Russia’s Ukraine invasion deepens Eurasian autocracy-democracy divide


Democracy deteriorated in the 29-state region stretching from Central Europe to Central Asia in 2022, according to the latest Nations in Transit report from Freedom House. Russia’s invasion of Ukraine is at least partly to blame for the decline, which means that democracy has been sinking for 19 consecutive years in the region.

“Vladimir Putin’s brutal, unprovoked war of conquest in Ukraine has seriously endangered democratization efforts and widened political fissures in the surrounding area,” said Michael J. Abramowitz, president of Freedom House. “Only a sustained push for democratic progress across Central and Eastern Europe and Eurasia will reverse the damage of the past two decades and deliver a free and prosperous future for this region.”

Russia itself suffered its largest single-year score decline in the history of the report due to a dramatic wave of repression aimed at domestic antiwar speech, according to Nations in Transit 2023: War Deepens a Regional Divide. The Kremlin’s actions in Ukraine represent the gravest challenge to peace, freedom, and democracy in Europe since the end of the Cold War, it adds.

“The region’s autocracies have steadily abandoned or crushed the various features—a degree of autonomy for local governments, a tiny corps of independent journalists or civic activists, a genuine if hemmed-in opposition party, or space for limited dissent within the ruling elite—that had previously mitigated the excesses of absolute power,” the report adds. “The result, of course, has been a series of disastrous policy decisions that have taken citizens’ lives and threatened some of these countries’ survival.”

In 2023, democracy scores declined in 11 out of the 29 countries in the report, and 7 countries earned improvements, the report adds. Yet civic activists and democratic leaders continued to strive for better governance across the diverse region.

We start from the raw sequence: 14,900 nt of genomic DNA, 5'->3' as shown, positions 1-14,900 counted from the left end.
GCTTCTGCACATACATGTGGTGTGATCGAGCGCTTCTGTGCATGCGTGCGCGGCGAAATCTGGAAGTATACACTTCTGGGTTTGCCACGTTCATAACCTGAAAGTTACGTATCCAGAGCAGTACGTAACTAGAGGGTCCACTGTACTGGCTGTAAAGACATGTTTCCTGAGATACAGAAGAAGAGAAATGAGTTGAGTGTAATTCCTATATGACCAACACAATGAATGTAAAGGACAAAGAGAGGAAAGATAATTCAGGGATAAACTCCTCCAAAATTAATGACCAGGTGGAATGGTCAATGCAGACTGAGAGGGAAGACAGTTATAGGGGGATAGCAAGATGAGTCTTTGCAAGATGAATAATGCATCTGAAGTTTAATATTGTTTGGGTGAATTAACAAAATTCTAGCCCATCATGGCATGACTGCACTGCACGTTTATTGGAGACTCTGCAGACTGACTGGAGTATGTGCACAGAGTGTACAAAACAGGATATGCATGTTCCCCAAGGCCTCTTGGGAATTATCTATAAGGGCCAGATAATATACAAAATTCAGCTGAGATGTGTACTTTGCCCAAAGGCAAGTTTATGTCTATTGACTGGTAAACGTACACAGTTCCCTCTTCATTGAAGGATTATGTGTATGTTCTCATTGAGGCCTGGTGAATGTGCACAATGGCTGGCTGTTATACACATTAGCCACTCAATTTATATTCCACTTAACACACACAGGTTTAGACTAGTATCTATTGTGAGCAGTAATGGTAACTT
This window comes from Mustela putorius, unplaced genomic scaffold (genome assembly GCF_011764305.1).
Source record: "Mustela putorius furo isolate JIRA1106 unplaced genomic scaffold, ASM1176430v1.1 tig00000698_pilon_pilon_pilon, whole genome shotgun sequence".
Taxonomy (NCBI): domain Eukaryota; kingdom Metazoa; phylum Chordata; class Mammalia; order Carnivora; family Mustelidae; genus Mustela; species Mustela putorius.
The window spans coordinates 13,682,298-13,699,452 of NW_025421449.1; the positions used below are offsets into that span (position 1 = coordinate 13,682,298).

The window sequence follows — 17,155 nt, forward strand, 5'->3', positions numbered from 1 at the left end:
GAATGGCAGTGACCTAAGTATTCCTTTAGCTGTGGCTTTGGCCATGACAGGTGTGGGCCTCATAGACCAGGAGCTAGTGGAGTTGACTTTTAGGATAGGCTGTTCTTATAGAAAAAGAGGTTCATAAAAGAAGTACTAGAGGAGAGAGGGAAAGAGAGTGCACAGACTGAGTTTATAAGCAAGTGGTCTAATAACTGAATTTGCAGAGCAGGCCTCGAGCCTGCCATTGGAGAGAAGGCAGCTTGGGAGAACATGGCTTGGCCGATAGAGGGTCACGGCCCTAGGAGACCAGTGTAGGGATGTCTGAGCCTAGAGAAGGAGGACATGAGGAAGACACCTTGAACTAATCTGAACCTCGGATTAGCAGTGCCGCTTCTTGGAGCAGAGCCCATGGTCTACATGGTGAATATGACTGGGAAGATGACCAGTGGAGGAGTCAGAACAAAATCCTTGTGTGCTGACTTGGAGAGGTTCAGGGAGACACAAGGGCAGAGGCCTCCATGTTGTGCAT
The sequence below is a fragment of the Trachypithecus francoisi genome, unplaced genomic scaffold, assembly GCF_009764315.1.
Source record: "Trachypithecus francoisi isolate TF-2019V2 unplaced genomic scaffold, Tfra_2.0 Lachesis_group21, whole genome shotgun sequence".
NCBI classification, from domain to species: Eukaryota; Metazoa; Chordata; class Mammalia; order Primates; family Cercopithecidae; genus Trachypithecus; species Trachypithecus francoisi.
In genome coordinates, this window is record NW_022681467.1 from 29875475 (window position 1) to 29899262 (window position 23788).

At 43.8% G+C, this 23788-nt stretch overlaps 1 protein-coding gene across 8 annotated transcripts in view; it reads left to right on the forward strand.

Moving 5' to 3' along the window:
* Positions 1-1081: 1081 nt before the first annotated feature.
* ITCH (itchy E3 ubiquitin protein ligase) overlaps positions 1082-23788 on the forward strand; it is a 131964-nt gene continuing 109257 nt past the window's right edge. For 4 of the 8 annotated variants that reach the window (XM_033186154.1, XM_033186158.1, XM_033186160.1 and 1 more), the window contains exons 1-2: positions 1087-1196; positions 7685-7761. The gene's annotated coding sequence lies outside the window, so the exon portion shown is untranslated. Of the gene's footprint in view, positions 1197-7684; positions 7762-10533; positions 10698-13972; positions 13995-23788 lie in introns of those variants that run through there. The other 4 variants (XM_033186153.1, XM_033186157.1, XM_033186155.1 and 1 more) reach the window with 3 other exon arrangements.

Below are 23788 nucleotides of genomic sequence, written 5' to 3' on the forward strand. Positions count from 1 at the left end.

“We saw a lot of optimistic analysis that Ukraine’s brave defense and resilience would really bolster the democratic sails in this region. And we have seen European solidarity by and large for Ukraine’s defense,” says Mike Smeltzer, a senior research analyst at Freedom House and author of the “Nations in Transit” report. “But it hasn’t undone the democratic deterioration in the region that we’ve seen up to this point.”

The 10 non-EU countries that are rated as Hybrid Regimes—positioned in the grey zone between democracy and autocracy—received more Democracy Score improvements than declines in 2022, the report observes. At the same time, drawn-out EU accession processes in the Western Balkans reinforced disillusionment with the union and sapped its power to stoke reform. The challenges associated with accession only increased with the addition of Bosnia and Herzegovina, Moldova, and Ukraine as formal candidates for EU membership.

Key Findings

  • For the 19th consecutive year, democratic governance suffered an overall decline in the region stretching from Central Europe to Central Asia. As Moscow pursued its full-scale invasion of Ukraine, autocrats persisted in their domestic assault on the remaining vestiges of institutional independence in the media, local governance, and especially civil society. Democracy Scores declined in 11 out of the 29 countries in the report, and 7 countries earned improvements. Yet civic activists and democratic leaders continued to strive for better governance across the diverse region.
  • Democratic institutions stood strong in Ukraine but collapsed further in Russia. Ukraine’s government and people confirmed their commitment to liberal democracy in the face of unimaginable violence, while the Russian government intensified its repression of dissent at home. Nations in Transit 2023 documents the largest single-year drop in Russia’s score in the history of the report: there were declines on five out of seven thematic indicators, and the country’s overall Democracy Score—an average of the seven indicators—fell from 1.32 to 1.11 on a scale of 1 to 7.
  • On illiberal populism, European Union member states pursued diverging paths. Hungary’s ongoing autocratization—which drove an annual decline second only to Russia’s—and Poland’s updated illiberal agenda continued to challenge democratic standards in Europe. However, there were signs that the deterioration in Poland may be slowing, and voters’ repudiation of populist, illiberal leaders in Slovenia in 2022 and Czechia in 2023 served as a reminder of democracy’s inherent potential for self-correction.
  • Autocracies remained trapped in a vicious circle of repression and instability. Of the eight countries classified as Consolidated Authoritarian Regimes, six suffered further declines in their already abysmal Democracy Scores. The Russian invasion of Ukraine, an Azerbaijani incursion into Armenia, and the violent suppression of protests in Central Asia illustrated the deadly consequences of authoritarian misrule. RTWT


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